For participants of the People’s Health Series, here is the outline for this coming week!
In this session of the people’s health series, participants:
- Use the framework of the ‘Smile with Dignity’ campaign of the APH to share experiences with dental care and analyze the connections between poverty and poor dental health as well as the connection between dental health and overall health.
- Examine the class structure of Canada and the forces involved in the dental care industry; discuss “who benefits and who loses from private insurance and dental care provision?”
- Plan a public event/action a part of the ‘Smile with Dignity’ Campaign to include dental care under the current Medical Services Plan.
Wealth and Poverty in Canada
While we live in one of the richest and most developed countries in the world, the economic status of the people is grossly unequal based on what economic class one belongs to and whether or not one is a wage earner, a professional, or a corporate executive. Consider that “In 2005, the average net worth of the poorest 20% of Canadians was a debt of $2,400 – while the average net worth of the richest fifth was $1,264,200” (Inequality fact sheet). Consider that “Inequality in Canada is growing faster than in other countries. Inequality between rich and poor in Canada has grown more than in any other OECD country in the last decade except for Germany” (Inequality Fact Sheet). Finally, consider that “Vancouver is more unequal than other Canadian cities: Of 24 cities in Canada, Vancouver has the largest and fastest growing income gap between rich and poor” (Inequality Fact Sheet).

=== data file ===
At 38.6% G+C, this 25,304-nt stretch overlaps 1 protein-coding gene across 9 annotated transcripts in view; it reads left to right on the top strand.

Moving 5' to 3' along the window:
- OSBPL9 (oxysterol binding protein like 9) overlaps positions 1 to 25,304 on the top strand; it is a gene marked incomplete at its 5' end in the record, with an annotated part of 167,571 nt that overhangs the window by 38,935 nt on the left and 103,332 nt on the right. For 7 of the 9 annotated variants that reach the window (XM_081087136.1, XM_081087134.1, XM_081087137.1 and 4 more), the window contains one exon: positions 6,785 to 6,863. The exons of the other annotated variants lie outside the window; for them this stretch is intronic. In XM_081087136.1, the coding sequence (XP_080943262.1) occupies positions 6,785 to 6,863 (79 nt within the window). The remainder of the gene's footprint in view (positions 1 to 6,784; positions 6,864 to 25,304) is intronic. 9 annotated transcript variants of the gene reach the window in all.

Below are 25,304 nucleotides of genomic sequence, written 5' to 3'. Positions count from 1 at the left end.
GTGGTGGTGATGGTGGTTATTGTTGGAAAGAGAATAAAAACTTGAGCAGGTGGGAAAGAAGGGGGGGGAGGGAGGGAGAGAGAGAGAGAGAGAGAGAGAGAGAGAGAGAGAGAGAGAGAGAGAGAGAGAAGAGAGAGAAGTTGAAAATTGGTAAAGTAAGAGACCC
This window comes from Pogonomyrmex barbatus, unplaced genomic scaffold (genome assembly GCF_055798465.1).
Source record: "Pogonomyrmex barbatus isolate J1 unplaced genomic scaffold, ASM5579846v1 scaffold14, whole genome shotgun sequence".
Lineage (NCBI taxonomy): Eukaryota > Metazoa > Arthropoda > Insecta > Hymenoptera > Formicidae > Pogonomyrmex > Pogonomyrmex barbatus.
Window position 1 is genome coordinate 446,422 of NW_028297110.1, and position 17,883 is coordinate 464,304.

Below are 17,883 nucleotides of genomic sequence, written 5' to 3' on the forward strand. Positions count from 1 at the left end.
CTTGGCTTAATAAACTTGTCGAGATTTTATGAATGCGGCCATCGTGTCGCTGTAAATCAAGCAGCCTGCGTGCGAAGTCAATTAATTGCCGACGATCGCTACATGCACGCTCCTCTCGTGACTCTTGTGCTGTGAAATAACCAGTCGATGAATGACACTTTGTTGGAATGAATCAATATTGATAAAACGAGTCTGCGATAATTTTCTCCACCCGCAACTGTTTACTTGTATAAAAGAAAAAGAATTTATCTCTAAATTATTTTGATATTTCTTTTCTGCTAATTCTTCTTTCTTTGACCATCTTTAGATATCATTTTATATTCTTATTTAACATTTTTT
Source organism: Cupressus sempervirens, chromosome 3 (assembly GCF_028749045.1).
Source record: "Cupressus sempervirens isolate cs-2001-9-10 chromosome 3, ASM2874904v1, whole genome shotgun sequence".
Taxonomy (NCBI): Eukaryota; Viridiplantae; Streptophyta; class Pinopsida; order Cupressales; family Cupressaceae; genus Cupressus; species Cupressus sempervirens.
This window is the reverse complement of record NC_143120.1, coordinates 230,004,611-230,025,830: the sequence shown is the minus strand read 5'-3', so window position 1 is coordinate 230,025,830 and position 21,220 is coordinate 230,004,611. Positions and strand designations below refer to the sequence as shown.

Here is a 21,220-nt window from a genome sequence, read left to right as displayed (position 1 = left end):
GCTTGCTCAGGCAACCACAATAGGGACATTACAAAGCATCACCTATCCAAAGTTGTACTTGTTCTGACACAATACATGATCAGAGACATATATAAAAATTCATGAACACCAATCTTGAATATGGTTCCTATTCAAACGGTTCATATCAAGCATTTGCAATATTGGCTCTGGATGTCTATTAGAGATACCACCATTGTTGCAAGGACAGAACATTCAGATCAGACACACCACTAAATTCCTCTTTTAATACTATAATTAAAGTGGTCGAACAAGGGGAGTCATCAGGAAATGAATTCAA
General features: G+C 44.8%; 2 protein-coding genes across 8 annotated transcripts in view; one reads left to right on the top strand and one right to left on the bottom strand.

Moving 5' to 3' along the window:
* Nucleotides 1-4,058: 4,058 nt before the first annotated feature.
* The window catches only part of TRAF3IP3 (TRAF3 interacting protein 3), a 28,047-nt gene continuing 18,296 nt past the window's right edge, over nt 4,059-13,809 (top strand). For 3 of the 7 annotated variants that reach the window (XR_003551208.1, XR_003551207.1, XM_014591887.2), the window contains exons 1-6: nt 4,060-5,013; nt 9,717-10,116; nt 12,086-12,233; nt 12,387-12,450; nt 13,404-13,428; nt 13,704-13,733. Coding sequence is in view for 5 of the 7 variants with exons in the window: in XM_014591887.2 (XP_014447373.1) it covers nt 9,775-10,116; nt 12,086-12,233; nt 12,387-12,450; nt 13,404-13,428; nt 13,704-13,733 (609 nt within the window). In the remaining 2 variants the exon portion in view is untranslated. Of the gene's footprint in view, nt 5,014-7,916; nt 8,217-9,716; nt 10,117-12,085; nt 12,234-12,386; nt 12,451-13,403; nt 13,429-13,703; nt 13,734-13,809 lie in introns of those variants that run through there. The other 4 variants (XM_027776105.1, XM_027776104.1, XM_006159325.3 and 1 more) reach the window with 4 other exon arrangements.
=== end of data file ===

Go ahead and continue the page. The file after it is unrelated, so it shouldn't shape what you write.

What does this have to do with oral health?
The condition of our teeth and of our oral health is a direct result of our economic class. The Canadian Dental Association defines oral health as “a state of the oral and related tissues and structures that contribute positively to physical, mental and social well-being and to the enjoyment of life’s possibilities, by allowing the individual to speak, eat and socialize unhindered by pain, discomfort or embarrassment.”
And yet despite the obvious importance of oral health to overall health and well-being, dental care is not included in our social wage, those public services provided by the government from tax dollars to supplement the wages of working class families. Since dental care is not covered by MSP, working class people wait until there is trouble to access dental care. This means that working class people are far more likely to suffer: loss of teeth, chronic infections, chronic pain and all its many complications, as well as an increased incidence of some chronic diseases such as diabetes and heart disease. We also know first-hand that poor oral and dental health impacts our: self-esteem and sense of self-worth, employment, access to education, nutrition and the pleasure of eating, emotional expression, communication and relationships, participation in community activities, quality of life, and our sense of human dignity.
Materials for this session:
- Read the APH website on the ‘Smile with Dignity’ Campaign and review the “Tool Kit for Organizers”
- Review the presentation: ‘Waiting for Pain: The State of Working Class Oral Health’
- Consider your own dental health, and the dental health of your family and your community
- Bruce Wallace and the Cool Aid Society on the situation in BC and alternatives
- What is available from MSP?
- Healthy Kids Program